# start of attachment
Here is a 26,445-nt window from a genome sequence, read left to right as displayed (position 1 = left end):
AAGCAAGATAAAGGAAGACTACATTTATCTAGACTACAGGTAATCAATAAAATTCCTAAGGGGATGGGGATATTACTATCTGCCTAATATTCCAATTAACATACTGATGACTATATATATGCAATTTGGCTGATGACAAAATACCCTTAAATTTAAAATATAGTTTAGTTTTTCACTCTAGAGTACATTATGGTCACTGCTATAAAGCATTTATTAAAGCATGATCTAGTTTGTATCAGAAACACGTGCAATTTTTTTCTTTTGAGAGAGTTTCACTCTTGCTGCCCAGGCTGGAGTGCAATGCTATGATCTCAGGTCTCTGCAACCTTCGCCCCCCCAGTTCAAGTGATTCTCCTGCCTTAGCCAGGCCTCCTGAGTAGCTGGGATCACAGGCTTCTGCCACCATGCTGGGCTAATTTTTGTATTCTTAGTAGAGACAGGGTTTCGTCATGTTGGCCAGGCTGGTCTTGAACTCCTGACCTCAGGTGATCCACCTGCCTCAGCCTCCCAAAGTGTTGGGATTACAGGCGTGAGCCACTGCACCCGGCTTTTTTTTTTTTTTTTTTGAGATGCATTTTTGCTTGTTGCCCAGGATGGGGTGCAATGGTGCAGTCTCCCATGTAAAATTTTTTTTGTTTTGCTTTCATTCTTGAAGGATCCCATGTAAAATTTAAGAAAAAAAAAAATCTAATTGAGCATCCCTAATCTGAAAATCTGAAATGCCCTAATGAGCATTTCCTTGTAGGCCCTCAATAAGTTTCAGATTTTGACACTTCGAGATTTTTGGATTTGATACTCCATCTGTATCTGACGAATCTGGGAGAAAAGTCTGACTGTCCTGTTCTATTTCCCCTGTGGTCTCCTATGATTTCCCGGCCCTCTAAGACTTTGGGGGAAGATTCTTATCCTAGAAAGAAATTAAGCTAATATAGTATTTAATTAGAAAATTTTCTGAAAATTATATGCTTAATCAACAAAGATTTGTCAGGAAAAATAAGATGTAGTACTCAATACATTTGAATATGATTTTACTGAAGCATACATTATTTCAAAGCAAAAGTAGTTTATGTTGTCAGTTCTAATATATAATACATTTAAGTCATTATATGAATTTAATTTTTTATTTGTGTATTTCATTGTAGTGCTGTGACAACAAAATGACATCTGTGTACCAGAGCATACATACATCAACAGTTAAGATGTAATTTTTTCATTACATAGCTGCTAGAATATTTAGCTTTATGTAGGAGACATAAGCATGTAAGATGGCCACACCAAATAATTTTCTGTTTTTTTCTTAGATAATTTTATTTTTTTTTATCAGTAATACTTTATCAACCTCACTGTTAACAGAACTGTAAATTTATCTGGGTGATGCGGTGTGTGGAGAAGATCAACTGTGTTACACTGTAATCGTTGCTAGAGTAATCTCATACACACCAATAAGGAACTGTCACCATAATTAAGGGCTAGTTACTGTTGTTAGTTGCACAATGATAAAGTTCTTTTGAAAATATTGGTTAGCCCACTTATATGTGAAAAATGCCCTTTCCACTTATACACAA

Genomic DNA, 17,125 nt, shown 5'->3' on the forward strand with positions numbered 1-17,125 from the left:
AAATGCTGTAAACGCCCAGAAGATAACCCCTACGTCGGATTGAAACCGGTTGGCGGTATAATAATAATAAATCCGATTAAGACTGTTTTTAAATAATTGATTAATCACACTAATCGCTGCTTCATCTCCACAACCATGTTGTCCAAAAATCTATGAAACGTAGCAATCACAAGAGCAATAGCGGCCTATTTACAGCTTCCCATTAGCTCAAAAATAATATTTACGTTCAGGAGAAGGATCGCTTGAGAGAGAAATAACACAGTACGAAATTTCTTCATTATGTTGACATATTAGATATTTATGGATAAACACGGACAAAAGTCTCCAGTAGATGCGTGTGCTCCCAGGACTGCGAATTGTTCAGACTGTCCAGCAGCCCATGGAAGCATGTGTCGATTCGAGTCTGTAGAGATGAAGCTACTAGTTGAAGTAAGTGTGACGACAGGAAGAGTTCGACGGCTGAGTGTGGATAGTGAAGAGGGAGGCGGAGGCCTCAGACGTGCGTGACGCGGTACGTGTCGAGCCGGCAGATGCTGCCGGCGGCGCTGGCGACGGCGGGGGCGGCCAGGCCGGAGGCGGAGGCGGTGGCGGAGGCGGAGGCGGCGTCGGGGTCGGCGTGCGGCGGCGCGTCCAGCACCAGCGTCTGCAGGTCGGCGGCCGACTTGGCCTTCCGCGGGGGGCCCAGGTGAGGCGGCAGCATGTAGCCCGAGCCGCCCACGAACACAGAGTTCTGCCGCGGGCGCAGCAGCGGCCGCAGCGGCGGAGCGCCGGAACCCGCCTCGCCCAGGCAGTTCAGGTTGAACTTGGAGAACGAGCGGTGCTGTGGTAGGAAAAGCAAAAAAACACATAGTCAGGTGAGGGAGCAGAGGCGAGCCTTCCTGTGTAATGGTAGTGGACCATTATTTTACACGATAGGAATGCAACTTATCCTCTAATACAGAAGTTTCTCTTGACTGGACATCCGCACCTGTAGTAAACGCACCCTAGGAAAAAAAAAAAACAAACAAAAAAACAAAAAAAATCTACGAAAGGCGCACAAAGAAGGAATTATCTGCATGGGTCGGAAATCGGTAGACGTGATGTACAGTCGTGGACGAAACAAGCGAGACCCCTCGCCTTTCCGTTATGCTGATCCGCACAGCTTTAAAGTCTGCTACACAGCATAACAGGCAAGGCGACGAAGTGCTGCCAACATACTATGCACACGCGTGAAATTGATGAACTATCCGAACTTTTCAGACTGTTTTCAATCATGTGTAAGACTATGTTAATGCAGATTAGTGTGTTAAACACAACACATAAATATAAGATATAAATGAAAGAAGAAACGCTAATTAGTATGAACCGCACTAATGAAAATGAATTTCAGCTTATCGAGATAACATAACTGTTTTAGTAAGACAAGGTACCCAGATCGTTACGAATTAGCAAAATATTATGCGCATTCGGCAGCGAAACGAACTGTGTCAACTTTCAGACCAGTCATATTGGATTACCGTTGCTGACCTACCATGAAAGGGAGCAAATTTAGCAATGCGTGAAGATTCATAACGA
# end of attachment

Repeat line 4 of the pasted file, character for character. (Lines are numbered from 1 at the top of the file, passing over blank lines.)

AAATGCTGTAAACGCCCAGAAGATAACCCCTACGTCGGATTGAAACCGGTTGGCGGTATAATAATAATAAATCCGATTAAGACTGTTTTTAAATAATTGATTAATCACACTAATCGCTGCTTCATCTCCACAACCATGTTGTCCAAAAATCTATGAAACGTAGCAATCACAAGAGCAATAGCGGCCTATTTACAGCTTCCCATTAGCTCAAAAATAATATTTACGTTCAGGAGAAGGATCGCTTGAGAGAGAAATAACACAGTACGAAATTTCTTCATTATGTTGACATATTAGATATTTATGGATAAACACGGACAAAAGTCTCCAGTAGATGCGTGTGCTCCCAGGACTGCGAATTGTTCAGACTGTCCAGCAGCCCATGGAAGCATGTGTCGATTCGAGTCTGTAGAGATGAAGCTACTAGTTGAAGTAAGTGTGACGACAGGAAGAGTTCGACGGCTGAGTGTGGATAGTGAAGAGGGAGGCGGAGGCCTCAGACGTGCGTGACGCGGTACGTGTCGAGCCGGCAGATGCTGCCGGCGGCGCTGGCGACGGCGGGGGCGGCCAGGCCGGAGGCGGAGGCGGTGGCGGAGGCGGAGGCGGCGTCGGGGTCGGCGTGCGGCGGCGCGTCCAGCACCAGCGTCTGCAGGTCGGCGGCCGACTTGGCCTTCCGCGGGGGGCCCAGGTGAGGCGGCAGCATGTAGCCCGAGCCGCCCACGAACACAGAGTTCTGCCGCGGGCGCAGCAGCGGCCGCAGCGGCGGAGCGCCGGAACCCGCCTCGCCCAGGCAGTTCAGGTTGAACTTGGAGAACGAGCGGTGCTGTGGTAGGAAAAGCAAAAAAACACATAGTCAGGTGAGGGAGCAGAGGCGAGCCTTCCTGTGTAATGGTAGTGGACCATTATTTTACACGATAGGAATGCAACTTATCCTCTAATACAGAAGTTTCTCTTGACTGGACATCCGCACCTGTAGTAAACGCACCCTAGGAAAAAAAAAAAACAAACAAAAAAACAAAAAAAATCTACGAAAGGCGCACAAAGAAGGAATTATCTGCATGGGTCGGAAATCGGTAGACGTGATGTACAGTCGTGGACGAAACAAGCGAGACCCCTCGCCTTTCCGTTATGCTGATCCGCACAGCTTTAAAGTCTGCTACACAGCATAACAGGCAAGGCGACGAAGTGCTGCCAACATACTATGCACACGCGTGAAATTGATGAACTATCCGAACTTTTCAGACTGTTTTCAATCATGTGTAAGACTATGTTAATGCAGATTAGTGTGTTAAACACAACACATAAATATAAGATATAAATGAAAGAAGAAACGCTAATTAGTATGAACCGCACTAATGAAAATGAATTTCAGCTTATCGAGATAACATAACTGTTTTAGTAAGACAAGGTACCCAGATCGTTACGAATTAGCAAAATATTATGCGCATTCGGCAGCGAAACGAACTGTGTCAACTTTCAGACCAGTCATATTGGATTACCGTTGCTGACCTACCATGAAAGGGAGCAAATTTAGCAATGCGTGAAGATTCATAACGA